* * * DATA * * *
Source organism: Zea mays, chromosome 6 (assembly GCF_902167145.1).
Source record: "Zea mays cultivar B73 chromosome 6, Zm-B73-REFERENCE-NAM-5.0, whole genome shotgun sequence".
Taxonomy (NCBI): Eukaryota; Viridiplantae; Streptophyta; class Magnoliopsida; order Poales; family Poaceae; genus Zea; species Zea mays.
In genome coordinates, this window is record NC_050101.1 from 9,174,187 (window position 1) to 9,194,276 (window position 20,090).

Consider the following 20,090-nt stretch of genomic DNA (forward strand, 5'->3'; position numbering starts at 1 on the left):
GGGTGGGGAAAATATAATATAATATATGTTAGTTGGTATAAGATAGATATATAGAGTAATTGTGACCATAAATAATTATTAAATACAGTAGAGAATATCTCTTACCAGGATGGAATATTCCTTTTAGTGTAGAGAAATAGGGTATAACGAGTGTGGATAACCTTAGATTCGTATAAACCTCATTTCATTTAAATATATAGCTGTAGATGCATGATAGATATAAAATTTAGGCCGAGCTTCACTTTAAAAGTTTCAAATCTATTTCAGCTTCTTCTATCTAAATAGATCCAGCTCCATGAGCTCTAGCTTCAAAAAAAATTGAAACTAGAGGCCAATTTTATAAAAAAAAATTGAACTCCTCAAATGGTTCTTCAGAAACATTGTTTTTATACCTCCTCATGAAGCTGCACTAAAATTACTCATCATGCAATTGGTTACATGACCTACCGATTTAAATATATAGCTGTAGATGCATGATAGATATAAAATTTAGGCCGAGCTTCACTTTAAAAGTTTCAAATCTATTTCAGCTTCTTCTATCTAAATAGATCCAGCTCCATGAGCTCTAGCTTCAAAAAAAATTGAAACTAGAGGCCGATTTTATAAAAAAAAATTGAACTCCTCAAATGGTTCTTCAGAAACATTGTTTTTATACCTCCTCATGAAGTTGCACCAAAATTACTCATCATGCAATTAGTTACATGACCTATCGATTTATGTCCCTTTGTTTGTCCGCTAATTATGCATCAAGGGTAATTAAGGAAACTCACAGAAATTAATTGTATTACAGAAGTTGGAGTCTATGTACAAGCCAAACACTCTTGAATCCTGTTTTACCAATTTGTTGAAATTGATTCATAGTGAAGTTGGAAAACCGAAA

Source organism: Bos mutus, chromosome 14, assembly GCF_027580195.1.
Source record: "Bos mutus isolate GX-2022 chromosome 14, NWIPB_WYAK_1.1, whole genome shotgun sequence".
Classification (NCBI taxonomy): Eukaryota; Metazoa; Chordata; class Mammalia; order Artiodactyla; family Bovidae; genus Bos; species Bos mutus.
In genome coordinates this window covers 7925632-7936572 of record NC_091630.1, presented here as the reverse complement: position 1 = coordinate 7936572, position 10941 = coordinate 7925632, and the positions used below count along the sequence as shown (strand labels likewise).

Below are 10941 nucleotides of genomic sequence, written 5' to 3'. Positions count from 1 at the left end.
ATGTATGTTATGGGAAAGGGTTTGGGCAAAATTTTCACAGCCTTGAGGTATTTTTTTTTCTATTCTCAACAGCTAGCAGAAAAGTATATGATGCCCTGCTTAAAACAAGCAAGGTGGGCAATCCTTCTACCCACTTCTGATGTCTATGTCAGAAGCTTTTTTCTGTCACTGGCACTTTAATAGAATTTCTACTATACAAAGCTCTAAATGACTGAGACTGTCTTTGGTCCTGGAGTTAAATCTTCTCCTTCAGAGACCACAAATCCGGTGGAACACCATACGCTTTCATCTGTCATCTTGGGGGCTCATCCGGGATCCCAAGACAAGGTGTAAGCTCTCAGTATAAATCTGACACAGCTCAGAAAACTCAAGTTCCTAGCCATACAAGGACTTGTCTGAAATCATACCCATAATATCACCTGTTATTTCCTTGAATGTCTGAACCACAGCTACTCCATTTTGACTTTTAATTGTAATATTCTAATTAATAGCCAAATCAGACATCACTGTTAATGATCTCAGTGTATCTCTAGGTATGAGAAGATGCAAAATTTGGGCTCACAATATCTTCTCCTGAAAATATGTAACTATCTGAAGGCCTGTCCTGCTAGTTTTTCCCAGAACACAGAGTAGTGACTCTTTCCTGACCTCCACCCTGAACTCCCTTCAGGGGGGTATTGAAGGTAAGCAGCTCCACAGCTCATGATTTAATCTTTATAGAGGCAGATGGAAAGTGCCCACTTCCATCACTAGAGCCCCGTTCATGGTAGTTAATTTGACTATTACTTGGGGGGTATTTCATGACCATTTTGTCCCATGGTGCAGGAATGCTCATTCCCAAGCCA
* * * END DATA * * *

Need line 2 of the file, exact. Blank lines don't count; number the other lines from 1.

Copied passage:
Source record: "Zea mays cultivar B73 chromosome 6, Zm-B73-REFERENCE-NAM-5.0, whole genome shotgun sequence".